YQL – Yahoo’s query language for the web

This post is a part of the AfterThoughts series of posts.

Post: A query language for searching websites
Originally posted on: 2005-01-27

I blogged about the idea of a query language for websites back in 2005. Today, when I was doing my feed sweep, I came across YQL, a query language with SQL-like syntax from Yahoo that allows you to query for structured data from various Yahoo services.

There is one thing that I found interesting. The ability for you to query ‘any’ HTML page for data at a specific XPath. There are some details in the official Yahoo Developer blog.

The intent of YQL is not the same as what I had blogged about. While YQL allows you to get data from a specific page, what I had intended was something more generic – an ability for you to query a set of pages or the whole of the web for specific data, which is a tougher problem to solve.

In order to fetch specific data from a HTML page using YQL, all you have to do is:
1. Go to the page that you want to extract data from.
2. Open up Firebug and point to the data that you want to extract (using Inspect).
3. Right click the node in Firebug and click on ‘Copy XPath’.
4. Now create a query in YQL like this:
select * from html where url=”” and xpath=”

Although the idea seems promising I wasn’t able to get it to work for most XPaths.

I guess the reason is the difference between the way the browser interprets the HTML and the way a server would interpret it. For example, if there is no ‘tbody’ tag in your table, the Firefox browser inserts a ‘tbody’ tag and that would be present in your XPath, while a server that interprets the HTML after Tidying it wouldn’t see one. One way we can solve this is to have the same engine interpret the XPath on the server side as well or be as lenient as possible when matching the XPaths. I had similar discussions with the research team in IRL when I was working on my idea of MySearch, which had similar issues, and there were some interesting solutions that we discussed.

I would say it is only a matter of time when someone will crack the issue of fetching structured data from semi-structured data present in the web and make it available to other services. Tools like Dapper, Yahoo Pipes, YubNub and YQL are just the beginning.

I have made several attempts at this right from using one of these tools, to building my own using Rhino, Jaxer etc, but until now the most content solution is a combination of curl, grep, awk and sed.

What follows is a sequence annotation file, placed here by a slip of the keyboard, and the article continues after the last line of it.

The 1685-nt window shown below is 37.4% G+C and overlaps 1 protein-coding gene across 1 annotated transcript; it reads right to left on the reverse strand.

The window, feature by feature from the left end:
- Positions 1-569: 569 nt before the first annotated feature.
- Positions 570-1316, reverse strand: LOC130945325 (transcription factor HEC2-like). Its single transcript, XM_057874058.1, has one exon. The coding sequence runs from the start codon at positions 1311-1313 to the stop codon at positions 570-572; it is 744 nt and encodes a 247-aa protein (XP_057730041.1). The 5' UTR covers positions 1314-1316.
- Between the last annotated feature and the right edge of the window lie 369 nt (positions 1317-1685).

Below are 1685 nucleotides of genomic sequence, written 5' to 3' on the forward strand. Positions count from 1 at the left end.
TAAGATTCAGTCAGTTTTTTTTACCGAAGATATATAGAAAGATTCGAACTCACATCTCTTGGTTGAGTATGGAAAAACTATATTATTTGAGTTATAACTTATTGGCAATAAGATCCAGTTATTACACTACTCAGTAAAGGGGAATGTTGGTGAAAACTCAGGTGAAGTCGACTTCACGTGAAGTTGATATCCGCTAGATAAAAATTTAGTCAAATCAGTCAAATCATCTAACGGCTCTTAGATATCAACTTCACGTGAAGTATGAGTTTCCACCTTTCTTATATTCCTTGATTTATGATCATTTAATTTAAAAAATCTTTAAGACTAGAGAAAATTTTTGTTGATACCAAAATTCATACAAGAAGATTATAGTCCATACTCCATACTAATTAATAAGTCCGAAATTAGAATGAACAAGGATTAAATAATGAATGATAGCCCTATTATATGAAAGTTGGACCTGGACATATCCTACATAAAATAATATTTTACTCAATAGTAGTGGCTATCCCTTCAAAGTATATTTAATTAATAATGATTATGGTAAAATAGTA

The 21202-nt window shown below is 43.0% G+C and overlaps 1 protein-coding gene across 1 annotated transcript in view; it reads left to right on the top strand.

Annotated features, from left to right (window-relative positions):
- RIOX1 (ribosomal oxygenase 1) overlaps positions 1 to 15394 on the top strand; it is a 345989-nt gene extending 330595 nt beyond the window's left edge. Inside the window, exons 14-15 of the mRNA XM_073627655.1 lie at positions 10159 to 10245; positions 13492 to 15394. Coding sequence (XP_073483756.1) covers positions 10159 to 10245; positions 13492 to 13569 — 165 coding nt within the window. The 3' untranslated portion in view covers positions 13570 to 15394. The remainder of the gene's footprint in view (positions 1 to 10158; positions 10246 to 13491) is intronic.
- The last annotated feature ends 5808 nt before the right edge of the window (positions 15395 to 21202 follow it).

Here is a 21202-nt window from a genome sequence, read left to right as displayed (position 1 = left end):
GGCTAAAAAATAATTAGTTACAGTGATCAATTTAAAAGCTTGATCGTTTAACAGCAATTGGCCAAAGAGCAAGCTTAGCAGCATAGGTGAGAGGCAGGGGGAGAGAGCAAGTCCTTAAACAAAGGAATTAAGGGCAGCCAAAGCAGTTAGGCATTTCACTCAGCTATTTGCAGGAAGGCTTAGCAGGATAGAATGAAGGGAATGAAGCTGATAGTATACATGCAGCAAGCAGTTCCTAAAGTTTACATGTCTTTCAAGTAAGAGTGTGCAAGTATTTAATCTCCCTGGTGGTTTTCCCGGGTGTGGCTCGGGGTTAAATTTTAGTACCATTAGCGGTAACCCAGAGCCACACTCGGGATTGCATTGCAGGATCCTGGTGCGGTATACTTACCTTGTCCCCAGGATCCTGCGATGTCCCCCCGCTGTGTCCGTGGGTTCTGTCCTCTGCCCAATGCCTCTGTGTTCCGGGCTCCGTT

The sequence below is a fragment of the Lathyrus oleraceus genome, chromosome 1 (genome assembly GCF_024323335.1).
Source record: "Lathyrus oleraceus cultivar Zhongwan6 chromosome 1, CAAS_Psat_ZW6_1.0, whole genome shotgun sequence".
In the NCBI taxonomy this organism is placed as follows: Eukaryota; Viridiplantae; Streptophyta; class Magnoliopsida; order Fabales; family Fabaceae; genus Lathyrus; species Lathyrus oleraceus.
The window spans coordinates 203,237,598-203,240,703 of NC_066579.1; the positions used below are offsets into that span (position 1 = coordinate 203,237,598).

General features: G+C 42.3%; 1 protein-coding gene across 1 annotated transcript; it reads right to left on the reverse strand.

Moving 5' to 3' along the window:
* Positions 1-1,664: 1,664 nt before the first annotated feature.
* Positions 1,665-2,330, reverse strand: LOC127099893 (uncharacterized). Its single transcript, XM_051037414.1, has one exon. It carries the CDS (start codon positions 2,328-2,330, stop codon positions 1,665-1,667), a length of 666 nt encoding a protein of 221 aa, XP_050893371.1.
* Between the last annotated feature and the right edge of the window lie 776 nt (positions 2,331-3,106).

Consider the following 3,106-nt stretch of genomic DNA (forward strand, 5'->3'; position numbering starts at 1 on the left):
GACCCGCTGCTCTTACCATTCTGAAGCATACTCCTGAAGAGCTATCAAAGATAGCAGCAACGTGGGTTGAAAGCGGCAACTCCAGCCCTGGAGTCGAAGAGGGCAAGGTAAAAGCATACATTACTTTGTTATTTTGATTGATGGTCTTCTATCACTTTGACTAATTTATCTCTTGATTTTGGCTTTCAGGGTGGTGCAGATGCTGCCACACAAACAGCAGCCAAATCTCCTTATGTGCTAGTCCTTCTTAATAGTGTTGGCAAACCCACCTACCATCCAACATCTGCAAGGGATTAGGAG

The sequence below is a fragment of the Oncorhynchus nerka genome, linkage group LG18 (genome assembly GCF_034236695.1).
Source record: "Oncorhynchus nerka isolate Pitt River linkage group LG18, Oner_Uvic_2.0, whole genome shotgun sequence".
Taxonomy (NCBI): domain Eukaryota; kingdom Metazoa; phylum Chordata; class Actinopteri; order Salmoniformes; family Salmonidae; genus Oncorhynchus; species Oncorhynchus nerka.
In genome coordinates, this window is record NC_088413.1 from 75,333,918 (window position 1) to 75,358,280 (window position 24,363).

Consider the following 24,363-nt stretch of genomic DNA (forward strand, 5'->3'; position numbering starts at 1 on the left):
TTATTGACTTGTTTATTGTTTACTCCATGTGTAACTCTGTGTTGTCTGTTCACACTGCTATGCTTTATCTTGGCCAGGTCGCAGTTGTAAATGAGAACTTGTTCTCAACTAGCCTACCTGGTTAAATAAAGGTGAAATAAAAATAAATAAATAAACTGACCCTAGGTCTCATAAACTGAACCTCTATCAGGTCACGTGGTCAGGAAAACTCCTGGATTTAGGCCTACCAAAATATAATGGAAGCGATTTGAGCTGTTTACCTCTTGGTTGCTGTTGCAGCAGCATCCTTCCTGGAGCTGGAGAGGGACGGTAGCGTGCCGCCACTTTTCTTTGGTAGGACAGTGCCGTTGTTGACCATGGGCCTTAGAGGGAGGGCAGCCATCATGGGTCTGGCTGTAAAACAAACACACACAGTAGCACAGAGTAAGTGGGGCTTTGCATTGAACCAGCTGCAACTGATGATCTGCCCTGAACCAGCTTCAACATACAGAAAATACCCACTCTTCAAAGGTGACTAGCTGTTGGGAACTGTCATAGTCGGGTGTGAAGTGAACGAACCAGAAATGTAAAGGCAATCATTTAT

Google and innovation – take 2

About a couple of years back, I wrote about how Google had a tight integration between its various services, and how Yahoo lacked it.

However when I made that entry, Google had very few services and Yahoo had lots of them. In fact, Google was primarily a search company and Gmail and Calendar were just new arrivals in the scene.

However now that Google has already been Yahoo 2.0, it's time to look at Google's offerings again and see how they have fared.

The first impression is that Google has done tremendously well. Although they have acquired several companies in the last couple of years, they have been very quick in integrating these applications with their portfolio. Orkut, Gmail/Gtalk integration, Gmail/Google docs integration, Google Mashup Editor are some examples.

However on second thoughts, it looks like there is a lot that is still to be done.

What kind of integration can we expect?

  • You bookmark resources in various services
    • Starring entries in Google Reader
    • Starring posts in Google Groups
    • Starring Google search results
    • Noting down items or clipping entries in Google Notebook
    • Indicating your favorite books in Google Books.
Why is there no single 'Google bookmarks' service?
  • Social network everywhere
Mail and IM are inherently social applications. However with the new Facebook revolution, a social network revolves around everything we do over the web. Google already has its own social network. How well is this integrated with its various services? More on Google Reader social network integration.
  • Presence awareness everywhere
A related expectation is presence awareness in various Google services. GMail has a tight integration with GTalk. Why is a similar presence awareness not available in Google Reader, Google Docs etc?